All GRE Subject Test: Biochemistry, Cell, and Molecular Biology Resources
Example Question #1 : Help With Nucleic Acids
Which of the following nucleotides is present in RNA, but not DNA?
Uracil is one of the nucleotide bases that composes RNA. It is replaced by thymine in DNA.
Uracil, thymine, and cytosine are pyrimidine residues, capable of bonding and pairing with the purines adenine and guanine via hydrogen bonding. During DNA replication, thymine matches with adenine. During transcription, uracil matches with adenine.
Example Question #2 : Help With Nucleic Acids
In DNA, which of the following nucleotides forms hydrogen bonds with guanine?
Nucleotides (DNA monomers) and ribonucleotides (RNA monomers) are formed from a pentose sugar, phosphate group, and nitrogenous base. Each nitrogenous base has a complement that allows it to form hydrogen bonds to the template strand. This allows for the proper sequence of genetic code in DNA replication and RNA transcription.
Purine residues will always pair with pyrimidine residues. The purines are adenine and guanine. The pyrimidines are cytosine and thymine in DNA, and cytosine and uracil in RNA. Adenine will match with thymine or uracil, forming two hydrogen bonds, while cytosine will match with guanine to form three hydrogen bonds.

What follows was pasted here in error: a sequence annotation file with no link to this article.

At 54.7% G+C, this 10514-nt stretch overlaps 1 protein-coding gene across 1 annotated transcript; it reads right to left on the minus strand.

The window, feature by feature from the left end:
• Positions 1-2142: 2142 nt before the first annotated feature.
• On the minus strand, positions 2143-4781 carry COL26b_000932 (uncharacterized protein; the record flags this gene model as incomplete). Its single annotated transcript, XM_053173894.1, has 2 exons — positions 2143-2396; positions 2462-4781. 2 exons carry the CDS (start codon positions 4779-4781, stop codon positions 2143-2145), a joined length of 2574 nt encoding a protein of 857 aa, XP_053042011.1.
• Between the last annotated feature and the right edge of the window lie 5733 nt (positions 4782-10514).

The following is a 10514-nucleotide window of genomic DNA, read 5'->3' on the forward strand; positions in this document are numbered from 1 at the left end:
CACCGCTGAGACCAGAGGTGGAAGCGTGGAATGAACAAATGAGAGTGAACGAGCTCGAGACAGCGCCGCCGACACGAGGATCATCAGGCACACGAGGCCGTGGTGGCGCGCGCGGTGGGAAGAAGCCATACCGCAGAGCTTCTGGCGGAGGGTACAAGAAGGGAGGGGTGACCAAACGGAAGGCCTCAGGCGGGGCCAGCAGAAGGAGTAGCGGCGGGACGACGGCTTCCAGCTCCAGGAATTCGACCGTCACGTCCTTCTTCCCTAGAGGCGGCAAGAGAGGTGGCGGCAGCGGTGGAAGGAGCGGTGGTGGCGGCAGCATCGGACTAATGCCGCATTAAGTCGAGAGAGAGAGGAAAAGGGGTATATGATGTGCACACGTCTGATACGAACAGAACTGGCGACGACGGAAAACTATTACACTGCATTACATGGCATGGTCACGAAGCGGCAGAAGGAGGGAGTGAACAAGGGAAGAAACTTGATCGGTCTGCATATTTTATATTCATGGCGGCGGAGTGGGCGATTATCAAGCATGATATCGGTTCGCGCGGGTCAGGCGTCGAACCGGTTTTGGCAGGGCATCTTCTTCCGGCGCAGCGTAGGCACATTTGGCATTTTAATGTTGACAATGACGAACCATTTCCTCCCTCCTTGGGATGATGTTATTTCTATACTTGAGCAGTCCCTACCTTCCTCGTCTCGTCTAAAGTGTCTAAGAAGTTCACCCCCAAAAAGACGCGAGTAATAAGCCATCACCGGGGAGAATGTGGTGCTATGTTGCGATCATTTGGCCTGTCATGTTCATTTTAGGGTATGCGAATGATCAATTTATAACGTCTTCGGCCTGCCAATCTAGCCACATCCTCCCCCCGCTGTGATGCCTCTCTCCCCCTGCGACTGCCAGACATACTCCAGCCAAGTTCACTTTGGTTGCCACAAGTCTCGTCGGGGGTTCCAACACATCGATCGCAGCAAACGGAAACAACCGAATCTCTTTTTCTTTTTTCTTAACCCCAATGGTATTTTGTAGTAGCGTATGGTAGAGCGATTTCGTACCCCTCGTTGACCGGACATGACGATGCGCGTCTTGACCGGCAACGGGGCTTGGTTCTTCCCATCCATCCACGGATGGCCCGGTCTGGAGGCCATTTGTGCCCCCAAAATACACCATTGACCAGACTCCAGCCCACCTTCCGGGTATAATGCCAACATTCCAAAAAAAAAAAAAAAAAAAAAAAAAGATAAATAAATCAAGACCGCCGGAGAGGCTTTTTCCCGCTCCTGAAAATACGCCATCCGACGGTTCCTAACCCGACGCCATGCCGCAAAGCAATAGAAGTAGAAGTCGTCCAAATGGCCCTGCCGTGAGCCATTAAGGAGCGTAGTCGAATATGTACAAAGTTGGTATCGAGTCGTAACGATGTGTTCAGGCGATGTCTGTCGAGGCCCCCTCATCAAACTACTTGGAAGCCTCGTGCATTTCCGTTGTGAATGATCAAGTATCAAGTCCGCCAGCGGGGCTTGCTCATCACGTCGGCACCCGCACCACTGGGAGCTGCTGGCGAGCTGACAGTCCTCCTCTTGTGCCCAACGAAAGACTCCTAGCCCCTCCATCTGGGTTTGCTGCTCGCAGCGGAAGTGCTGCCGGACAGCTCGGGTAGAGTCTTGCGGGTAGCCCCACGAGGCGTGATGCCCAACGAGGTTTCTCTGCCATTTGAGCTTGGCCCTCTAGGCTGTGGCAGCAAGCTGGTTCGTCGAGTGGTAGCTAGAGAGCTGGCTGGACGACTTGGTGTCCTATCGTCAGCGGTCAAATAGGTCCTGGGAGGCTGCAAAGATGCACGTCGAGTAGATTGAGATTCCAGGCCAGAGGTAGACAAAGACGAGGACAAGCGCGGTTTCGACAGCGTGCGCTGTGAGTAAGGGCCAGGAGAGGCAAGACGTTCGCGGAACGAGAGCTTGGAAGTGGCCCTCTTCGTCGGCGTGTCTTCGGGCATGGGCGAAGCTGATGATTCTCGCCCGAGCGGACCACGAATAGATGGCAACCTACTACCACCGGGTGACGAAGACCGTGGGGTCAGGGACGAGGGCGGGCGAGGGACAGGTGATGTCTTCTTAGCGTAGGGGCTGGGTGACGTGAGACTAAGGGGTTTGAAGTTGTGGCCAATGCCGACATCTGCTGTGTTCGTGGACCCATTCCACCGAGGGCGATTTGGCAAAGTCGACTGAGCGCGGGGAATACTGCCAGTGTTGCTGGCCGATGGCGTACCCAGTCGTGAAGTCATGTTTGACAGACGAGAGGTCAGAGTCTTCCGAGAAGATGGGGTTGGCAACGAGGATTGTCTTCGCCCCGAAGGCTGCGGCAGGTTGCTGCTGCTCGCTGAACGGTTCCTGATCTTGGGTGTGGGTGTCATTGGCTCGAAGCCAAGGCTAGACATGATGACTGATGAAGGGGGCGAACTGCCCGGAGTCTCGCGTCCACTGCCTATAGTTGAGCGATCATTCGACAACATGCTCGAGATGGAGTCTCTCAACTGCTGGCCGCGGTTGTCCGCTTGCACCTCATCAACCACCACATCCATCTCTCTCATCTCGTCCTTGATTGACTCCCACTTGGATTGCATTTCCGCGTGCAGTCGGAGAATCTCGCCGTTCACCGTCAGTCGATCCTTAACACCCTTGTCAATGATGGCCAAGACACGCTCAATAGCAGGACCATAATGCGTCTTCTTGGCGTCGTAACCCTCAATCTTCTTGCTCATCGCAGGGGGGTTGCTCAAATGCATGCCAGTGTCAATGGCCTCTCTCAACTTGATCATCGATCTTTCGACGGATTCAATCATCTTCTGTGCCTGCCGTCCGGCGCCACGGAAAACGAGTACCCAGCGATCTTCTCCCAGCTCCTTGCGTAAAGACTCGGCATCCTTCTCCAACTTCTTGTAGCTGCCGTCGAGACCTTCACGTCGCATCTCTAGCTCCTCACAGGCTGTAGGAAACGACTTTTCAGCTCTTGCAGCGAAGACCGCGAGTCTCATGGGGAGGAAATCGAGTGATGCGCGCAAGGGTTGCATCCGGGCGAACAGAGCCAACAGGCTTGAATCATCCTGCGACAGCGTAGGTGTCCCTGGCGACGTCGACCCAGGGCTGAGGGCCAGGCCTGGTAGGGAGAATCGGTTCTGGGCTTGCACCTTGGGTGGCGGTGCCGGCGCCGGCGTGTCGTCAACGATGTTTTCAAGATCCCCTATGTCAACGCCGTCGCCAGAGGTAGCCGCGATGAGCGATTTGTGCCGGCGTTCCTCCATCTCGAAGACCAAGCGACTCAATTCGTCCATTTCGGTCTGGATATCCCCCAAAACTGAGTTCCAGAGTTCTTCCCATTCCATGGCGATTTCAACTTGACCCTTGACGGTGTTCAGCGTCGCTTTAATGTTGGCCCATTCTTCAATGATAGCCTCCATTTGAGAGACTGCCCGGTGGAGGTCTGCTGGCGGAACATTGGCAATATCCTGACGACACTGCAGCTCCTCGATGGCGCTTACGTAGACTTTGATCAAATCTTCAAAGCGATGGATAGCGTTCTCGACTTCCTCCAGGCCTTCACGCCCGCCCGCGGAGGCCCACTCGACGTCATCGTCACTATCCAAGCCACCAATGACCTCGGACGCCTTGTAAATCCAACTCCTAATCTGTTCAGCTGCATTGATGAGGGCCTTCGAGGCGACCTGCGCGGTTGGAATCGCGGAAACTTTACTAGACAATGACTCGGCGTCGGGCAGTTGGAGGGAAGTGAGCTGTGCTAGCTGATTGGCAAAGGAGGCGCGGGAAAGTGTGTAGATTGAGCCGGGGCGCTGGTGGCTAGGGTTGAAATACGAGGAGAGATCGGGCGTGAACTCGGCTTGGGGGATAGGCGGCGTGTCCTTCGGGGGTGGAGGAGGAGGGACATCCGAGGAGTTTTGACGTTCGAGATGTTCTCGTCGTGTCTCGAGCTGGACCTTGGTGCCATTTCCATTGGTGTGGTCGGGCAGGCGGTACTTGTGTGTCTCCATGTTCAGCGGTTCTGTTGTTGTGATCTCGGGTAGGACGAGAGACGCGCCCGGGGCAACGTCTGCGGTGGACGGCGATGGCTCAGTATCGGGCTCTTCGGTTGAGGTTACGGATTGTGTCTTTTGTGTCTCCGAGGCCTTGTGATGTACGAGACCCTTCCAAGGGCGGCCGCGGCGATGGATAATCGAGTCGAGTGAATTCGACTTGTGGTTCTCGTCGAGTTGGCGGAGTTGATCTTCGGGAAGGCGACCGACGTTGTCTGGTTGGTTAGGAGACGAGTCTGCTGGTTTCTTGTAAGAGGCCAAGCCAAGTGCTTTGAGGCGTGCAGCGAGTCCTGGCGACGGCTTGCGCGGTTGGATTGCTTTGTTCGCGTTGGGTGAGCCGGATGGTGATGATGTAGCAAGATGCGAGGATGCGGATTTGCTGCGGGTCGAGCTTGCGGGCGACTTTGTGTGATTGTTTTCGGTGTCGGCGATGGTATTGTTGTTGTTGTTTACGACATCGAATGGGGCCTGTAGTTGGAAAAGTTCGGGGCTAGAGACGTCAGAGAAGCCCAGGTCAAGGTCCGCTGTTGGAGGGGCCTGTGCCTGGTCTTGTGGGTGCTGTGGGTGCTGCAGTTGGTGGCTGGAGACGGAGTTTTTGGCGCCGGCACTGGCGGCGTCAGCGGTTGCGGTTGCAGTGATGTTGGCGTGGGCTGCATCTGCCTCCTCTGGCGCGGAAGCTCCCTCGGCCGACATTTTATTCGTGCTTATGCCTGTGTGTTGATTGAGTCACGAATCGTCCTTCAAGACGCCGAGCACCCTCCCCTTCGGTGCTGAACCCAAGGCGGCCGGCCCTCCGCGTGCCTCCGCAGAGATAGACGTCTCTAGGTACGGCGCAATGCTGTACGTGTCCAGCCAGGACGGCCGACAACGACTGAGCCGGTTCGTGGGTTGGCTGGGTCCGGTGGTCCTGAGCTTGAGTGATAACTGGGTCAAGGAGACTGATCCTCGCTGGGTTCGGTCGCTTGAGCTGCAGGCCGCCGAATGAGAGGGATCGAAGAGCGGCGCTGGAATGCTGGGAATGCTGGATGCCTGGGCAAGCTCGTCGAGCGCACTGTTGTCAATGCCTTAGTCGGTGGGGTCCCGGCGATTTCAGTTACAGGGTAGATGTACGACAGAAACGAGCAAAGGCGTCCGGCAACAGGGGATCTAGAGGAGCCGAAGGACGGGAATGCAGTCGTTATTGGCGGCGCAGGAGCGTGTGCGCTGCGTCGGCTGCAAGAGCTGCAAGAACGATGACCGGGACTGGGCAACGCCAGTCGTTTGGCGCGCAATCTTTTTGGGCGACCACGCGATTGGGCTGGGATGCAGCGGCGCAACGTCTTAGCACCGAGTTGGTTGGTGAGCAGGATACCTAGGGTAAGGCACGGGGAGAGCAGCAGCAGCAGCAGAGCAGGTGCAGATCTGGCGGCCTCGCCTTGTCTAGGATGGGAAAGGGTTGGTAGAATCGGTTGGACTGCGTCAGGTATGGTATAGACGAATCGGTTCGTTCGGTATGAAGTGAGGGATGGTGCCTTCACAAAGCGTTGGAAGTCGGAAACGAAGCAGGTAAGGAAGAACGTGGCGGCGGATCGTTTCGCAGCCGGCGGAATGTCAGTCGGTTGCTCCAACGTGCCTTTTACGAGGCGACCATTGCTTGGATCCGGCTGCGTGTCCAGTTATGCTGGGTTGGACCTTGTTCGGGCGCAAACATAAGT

Example Question #3 : Help With Nucleic Acids
Which of the following processes allows DNA mismatch repair enzymes to distinguish between old and new DNA strands?
Template strand cytosine and adenine are methylated in DNA replication, which allows DNA mismatch repair enzymes to distinguish between old and new DNA strands.
In contrast, histone acetylation relaxes DNA coiling and allows for the DNA to be transcribed.
You can remember that methylation makes DNA mute, and acetylation makes DNA active.
Example Question #4 : Help With Nucleic Acids
Which of the following amino acids is NOT necessary for purine synthesis?
Purines are defined by their two-ring structure. A six-member ring with two amine groups and a five-member ring with two amino groups join to form each purine molecule. Addition substituents on the rings (often ketones or other amines) determine purine identity.
Glycine, aspartate, and glutamine are necessary for purine synthesis, along with phosphoribosyl pyrophosphate (PRPP). Glycine is incorporated into the final purine product structure, while glutamine is converted to glutamate and aspartate is converted to fumarate. The final purine product is used to make useful molecules, such as adenine and guanine for nucleotide synthesis.